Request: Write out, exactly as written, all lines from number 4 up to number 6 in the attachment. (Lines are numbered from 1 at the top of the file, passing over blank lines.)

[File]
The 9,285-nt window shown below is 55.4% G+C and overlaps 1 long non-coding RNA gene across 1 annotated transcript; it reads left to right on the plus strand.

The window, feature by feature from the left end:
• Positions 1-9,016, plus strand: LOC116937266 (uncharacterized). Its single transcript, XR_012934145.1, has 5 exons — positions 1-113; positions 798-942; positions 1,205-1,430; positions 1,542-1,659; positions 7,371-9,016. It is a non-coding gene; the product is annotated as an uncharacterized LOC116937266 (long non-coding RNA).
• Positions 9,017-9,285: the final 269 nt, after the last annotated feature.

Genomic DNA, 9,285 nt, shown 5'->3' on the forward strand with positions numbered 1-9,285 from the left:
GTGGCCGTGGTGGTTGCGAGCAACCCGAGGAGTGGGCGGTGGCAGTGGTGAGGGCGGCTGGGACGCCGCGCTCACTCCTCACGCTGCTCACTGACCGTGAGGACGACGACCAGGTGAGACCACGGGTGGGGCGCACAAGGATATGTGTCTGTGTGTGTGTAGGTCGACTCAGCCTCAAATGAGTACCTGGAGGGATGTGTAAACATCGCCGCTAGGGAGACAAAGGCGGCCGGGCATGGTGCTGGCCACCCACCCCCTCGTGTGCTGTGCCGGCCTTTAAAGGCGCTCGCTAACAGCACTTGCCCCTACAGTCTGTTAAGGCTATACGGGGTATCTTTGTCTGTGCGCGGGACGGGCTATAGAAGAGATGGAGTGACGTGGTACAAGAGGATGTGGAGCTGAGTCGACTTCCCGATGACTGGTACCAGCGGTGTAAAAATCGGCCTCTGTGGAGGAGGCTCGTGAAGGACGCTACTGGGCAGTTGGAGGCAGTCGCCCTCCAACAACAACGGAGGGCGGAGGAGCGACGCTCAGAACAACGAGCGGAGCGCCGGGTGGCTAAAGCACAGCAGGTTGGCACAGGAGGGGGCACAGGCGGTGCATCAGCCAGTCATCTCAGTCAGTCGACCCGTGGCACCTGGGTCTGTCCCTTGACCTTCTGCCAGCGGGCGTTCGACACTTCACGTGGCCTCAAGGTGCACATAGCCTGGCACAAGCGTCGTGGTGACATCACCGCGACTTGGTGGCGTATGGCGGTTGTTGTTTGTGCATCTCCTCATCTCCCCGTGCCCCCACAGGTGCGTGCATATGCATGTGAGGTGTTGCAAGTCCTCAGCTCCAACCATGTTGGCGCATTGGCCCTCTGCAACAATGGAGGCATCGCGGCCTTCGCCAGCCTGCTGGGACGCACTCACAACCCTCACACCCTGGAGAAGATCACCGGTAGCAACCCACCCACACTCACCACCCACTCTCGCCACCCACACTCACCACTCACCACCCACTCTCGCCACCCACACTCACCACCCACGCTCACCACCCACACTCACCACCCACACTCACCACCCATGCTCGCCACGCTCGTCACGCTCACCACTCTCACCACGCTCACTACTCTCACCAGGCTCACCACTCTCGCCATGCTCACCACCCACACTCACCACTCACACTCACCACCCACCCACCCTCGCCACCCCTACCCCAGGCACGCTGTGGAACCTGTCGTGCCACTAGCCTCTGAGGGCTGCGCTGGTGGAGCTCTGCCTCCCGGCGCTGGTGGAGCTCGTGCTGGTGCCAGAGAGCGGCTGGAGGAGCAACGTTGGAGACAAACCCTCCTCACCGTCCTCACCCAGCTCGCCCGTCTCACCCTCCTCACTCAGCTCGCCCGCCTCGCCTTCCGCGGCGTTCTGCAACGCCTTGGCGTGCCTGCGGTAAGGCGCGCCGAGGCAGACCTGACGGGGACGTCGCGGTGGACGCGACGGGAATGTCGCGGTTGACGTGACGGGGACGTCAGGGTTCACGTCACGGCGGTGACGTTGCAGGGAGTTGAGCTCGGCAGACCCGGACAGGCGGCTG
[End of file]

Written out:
• Positions 9,017-9,285: the final 269 nt, after the last annotated feature.

Genomic DNA, 9,285 nt, shown 5'->3' on the forward strand with positions numbered 1-9,285 from the left:
GTGGCCGTGGTGGTTGCGAGCAACCCGAGGAGTGGGCGGTGGCAGTGGTGAGGGCGGCTGGGACGCCGCGCTCACTCCTCACGCTGCTCACTGACCGTGAGGACGACGACCAGGTGAGACCACGGGTGGGGCGCACAAGGATATGTGTCTGTGTGTGTGTAGGTCGACTCAGCCTCAAATGAGTACCTGGAGGGATGTGTAAACATCGCCGCTAGGGAGACAAAGGCGGCCGGGCATGGTGCTGGCCACCCACCCCCTCGTGTGCTGTGCCGGCCTTTAAAGGCGCTCGCTAACAGCACTTGCCCCTACAGTCTGTTAAGGCTATACGGGGTATCTTTGTCTGTGCGCGGGACGGGCTATAGAAGAGATGGAGTGACGTGGTACAAGAGGATGTGGAGCTGAGTCGACTTCCCGATGACTGGTACCAGCGGTGTAAAAATCGGCCTCTGTGGAGGAGGCTCGTGAAGGACGCTACTGGGCAGTTGGAGGCAGTCGCCCTCCAACAACAACGGAGGGCGGAGGAGCGACGCTCAGAACAACGAGCGGAGCGCCGGGTGGCTAAAGCACAGCAGGTTGGCACAGGAGGGGGCACAGGCGGTGCATCAGCCAGTCATCTCAGTCAGTCGACCCGTGGCACCTGGGTCTGTCCCTTGACCTTCTGCCAGCGGGCGTTCGACACTTCACGTGGCCTCAAGGTGCACATAGCCTGGCACAAGCGTCGTGGTGACATCACCGCGACTTGGTGGCGTATGGCGGTTGTTGTTTGTGCATCTCCTCATCTCCCCGTGCCCCCACAGGTGCGTGCATATGCATGTGAGGTGTTGCAAGTCCTCAGCTCCAACCATGTTGGCGCATTGGCCCTCTGCAACAATGGAGGCATCGCGGCCTTCGCCAGCCTGCTGGGACGCACTCACAACCCTCACACCCTGGAGAAGATCACCGGTAGCAACCCACCCACACTCACCACCCACTCTCGCCACCCACACTCACCACTCACCACCCACTCTCGCCACCCACACTCACCACCCACGCTCACCACCCACACTCACCACCCACACTCACCACCCATGCTCGCCACGCTCGTCACGCTCACCACTCTCACCACGCTCACTACTCTCACCAGGCTCACCACTCTCGCCATGCTCACCACCCACACTCACCACTCACACTCACCACCCACCCACCCTCGCCACCCCTACCCCAGGCACGCTGTGGAACCTGTCGTGCCACTAGCCTCTGAGGGCTGCGCTGGTGGAGCTCTGCCTCCCGGCGCTGGTGGAGCTCGTGCTGGTGCCAGAGAGCGGCTGGAGGAGCAACGTTGGAGACAAACCCTCCTCACCGTCCTCACCCAGCTCGCCCGTCTCACCCTCCTCACTCAGCTCGCCCGCCTCGCCTTCCGCGGCGTTCTGCAACGCCTTGGCGTGCCTGCGGTAAGGCGCGCCGAGGCAGACCTGACGGGGACGTCGCGGTGGACGCGACGGGAATGTCGCGGTTGACGTGACGGGGACGTCAGGGTTCACGTCACGGCGGTGACGTTGCAGGGAGTTGAGCTCGGCAGACCCGGACAGGCGGCTG